Review: In a Dark Forest, Song and Dance Beam Light
NEW YORK — The spirit behind Opera Lafayette’s new double bill is so enterprising that you applaud the idea as much as the achievement. Both works are Baroque; both are set in a dark forest; both take their stories from the 16th-century Italian poet Torquato Tasso. Opera Lafayette, a company based in Washington, plays both pieces with period instruments. The program — half opera, half dance-drama — reached the Gerald W. Lynch Theater in Manhattan on Friday night.Posted — Updated
NEW YORK — The spirit behind Opera Lafayette’s new double bill is so enterprising that you applaud the idea as much as the achievement. Both works are Baroque; both are set in a dark forest; both take their stories from the 16th-century Italian poet Torquato Tasso. Opera Lafayette, a company based in Washington, plays both pieces with period instruments. The program — half opera, half dance-drama — reached the Gerald W. Lynch Theater in Manhattan on Friday night.
The first work is Act 1 of Alessandro Scarlatti’s 1723 opera “Erminia" (the only act that survives); the second is a dance drama, Francesco Geminiani’s “La Forêt enchantée” (“The Enchanted Forest,” 1754/1761). The enterprise is made bolder by giving the ballet to Kalanidhi Dance, a troupe that performs the classical Indian genre of Kuchipudi, choreographed by Anuradha Nehru. Richard Ouellette’s décor, with a central pavilion amid a grove, serves for both productions, with slight emendations.
This Lafayette-Kalanidhi collaboration is a sequel to their 2013 work on Félicien David’s opéra-comique “Lalla Rookh” (1862), a drama set in India. In August 2017, some of the Kalanidhi “Lalla Rookh” scenes (set to taped music) were brought to New York under the aegis of the Erasing Borders festival of Indian dance; I loved those, especially Nehru’s use of tableaus that, swaying as if in the wind, evoked several layers of Orientalism.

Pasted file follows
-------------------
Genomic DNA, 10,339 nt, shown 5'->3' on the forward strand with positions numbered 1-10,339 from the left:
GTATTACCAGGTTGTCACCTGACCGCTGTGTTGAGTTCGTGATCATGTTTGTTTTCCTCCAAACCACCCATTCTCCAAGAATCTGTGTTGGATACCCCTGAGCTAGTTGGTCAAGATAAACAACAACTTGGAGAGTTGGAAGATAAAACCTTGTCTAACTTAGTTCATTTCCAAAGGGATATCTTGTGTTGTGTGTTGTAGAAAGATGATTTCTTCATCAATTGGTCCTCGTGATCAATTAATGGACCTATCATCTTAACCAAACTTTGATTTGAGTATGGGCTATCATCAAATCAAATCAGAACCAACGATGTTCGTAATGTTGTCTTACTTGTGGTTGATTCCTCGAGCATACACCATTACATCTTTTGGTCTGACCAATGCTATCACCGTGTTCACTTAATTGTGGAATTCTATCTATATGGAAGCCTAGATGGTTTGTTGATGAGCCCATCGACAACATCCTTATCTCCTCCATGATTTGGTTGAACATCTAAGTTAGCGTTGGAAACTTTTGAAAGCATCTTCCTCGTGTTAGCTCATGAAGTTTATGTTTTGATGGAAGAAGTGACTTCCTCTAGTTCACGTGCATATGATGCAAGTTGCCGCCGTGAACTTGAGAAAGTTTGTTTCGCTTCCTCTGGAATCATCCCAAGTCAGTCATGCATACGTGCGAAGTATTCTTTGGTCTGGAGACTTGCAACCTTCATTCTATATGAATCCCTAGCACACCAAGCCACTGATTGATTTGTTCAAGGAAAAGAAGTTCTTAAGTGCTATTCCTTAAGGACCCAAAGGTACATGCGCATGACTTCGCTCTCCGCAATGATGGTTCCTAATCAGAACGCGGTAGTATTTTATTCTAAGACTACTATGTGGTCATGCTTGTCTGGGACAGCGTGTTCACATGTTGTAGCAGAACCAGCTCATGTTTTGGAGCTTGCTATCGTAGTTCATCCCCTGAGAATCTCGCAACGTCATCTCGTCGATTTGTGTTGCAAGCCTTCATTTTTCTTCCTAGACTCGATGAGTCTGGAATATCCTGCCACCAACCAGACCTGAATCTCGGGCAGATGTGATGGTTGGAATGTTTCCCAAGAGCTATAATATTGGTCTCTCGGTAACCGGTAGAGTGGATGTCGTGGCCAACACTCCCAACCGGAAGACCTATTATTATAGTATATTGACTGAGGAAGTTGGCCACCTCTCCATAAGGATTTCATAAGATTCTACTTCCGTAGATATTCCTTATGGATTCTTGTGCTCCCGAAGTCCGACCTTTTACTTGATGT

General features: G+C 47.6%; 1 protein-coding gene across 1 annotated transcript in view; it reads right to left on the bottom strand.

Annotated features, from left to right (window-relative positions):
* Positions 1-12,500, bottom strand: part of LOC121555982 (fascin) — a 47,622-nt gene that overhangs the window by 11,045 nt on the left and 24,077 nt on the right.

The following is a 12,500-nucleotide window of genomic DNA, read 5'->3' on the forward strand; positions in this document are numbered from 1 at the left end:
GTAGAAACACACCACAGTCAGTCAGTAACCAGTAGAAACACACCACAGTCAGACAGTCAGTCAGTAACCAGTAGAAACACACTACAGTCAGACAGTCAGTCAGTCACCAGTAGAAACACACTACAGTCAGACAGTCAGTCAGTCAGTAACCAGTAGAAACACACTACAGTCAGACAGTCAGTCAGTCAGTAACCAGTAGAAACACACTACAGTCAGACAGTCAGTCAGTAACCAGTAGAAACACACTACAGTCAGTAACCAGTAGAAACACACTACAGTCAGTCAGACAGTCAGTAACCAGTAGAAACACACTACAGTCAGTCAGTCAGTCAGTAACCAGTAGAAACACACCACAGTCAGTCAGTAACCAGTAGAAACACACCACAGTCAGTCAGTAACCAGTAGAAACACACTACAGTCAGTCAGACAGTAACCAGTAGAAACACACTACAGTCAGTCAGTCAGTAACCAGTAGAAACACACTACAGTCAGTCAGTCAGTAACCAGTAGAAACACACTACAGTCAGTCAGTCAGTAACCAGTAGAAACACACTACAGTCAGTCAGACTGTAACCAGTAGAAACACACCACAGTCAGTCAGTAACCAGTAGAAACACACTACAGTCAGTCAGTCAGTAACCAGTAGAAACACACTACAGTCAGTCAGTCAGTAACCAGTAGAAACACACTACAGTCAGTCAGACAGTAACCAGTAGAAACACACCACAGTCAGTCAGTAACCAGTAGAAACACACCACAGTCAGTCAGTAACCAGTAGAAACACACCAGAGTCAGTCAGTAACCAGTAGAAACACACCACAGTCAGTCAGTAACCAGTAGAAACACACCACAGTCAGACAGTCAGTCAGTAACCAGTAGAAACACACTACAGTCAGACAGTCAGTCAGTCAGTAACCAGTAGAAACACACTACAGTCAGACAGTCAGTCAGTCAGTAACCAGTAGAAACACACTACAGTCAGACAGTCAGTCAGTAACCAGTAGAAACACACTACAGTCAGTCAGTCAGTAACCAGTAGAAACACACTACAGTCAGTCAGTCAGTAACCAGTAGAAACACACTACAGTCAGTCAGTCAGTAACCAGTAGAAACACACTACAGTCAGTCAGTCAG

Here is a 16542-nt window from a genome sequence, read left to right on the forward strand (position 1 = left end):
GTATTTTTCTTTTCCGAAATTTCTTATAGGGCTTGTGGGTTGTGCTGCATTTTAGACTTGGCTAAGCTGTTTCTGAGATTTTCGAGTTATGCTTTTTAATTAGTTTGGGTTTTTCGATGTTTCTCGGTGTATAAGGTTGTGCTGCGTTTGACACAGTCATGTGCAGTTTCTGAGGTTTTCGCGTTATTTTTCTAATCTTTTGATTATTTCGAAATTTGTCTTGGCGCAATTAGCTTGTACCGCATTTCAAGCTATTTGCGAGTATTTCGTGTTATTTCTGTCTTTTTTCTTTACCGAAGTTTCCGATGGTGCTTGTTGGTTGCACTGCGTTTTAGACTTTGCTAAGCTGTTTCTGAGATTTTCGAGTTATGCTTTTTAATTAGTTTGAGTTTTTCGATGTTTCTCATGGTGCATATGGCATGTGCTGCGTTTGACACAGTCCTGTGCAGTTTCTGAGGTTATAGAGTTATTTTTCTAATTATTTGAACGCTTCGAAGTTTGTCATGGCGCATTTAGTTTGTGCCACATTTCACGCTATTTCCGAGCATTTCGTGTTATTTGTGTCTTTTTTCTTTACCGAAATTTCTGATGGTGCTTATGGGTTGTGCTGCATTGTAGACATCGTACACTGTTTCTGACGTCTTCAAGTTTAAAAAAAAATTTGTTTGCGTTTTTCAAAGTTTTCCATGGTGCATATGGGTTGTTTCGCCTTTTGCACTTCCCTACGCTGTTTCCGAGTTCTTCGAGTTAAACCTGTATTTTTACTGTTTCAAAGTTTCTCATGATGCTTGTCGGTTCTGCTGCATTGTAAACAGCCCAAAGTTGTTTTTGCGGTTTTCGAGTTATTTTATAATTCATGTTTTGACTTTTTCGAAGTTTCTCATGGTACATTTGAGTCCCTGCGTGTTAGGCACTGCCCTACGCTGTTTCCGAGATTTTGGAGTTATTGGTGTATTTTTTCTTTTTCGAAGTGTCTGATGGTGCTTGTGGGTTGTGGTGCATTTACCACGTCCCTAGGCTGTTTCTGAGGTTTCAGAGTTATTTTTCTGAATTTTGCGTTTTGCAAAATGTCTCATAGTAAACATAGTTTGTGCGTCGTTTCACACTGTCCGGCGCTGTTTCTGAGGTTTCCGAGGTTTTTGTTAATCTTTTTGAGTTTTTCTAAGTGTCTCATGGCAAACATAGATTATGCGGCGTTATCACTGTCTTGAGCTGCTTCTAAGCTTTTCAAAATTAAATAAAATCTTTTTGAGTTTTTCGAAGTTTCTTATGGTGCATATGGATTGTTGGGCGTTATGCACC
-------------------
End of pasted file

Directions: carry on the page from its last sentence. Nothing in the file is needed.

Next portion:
In the new “Forêt” staging, however, nothing in the Kalanidhi performance matched the pulsating vigor of the score. Tasso’s characters are Christians and Muslims in a fictional version of the Crusades; it was perfectly fine to translate them, as here, into Mughals and Hindi Marathas. But the music kept charging on, rattling through five acts in less than an hour, whereas Nehru’s choreography, seldom connected to the music’s strong meters, concentrated on the picturesque elements. You saw the Maratha spirits and rulers, the Mughal leader and warriors — costumes, by Meriem Bahri, were gorgeous and evocative — but this was storytelling without force; you didn’t sense any of the best aspects of Kuchipudi genre.
The Scarlatti “Erminia” — a tale of love, jealousy and disguise, with shepherds real and counterfeit — was a very different kettle of fish. The orchestra here was larger, with a more striking assortment of color, but much of the music’s power was concentrated in its four solo voices: mezzo-sopranos Erminia (Julia Dawson) and Tancredi (Allegra De Vita), bass Pastore (André Courville) and tenor Polidoro (Asitha Tennekoon). In arias, the coloratura writing is often intense, so that — as in some Handel operas, only more so — each character plunges at once into a vortex of emotion conveyed by the knots and chains of the rapid-moving vocal line.
Thanks to the conductor Ryan Brown and the four singers, the recitatives between the set pieces stayed suspenseful; the act took us through quite a spectrum. At moments, admittedly, the immediate flare-ups of temperament in the succession of arias become formulaic. Virtuoso emotional display seems more crucial than character or narrative tension. But it’s also possible that Scarlatti wanted a yet greater range of tone (absurdity, humor) than Lafayette gave us.
The emotionalism became more (or less) three-dimensional according to who was singing. Dawson, beautiful in face and voice, was commanding, conflicted, touching as Erminia. De Vita, in the smaller male role of Tancredi, proved yet more remarkable, with incisive diction: Her vocalism burns like a dark flame. It was a pleasure to hear the accomplishment of Courville and Tennekoon; but their vocal characters remained far sketchier and less engrossing.
How often does New York hear music by either Alessandro Scarlatti (father of Domenico) or Geminiani? I cherish the Lafayette impulse to fill a gap in our knowledge. Notwithstanding more than 40 years of attending both opera and dance, this was the first theatrical performance I had heard of music by either composer. Now I’ll seek out more of both.
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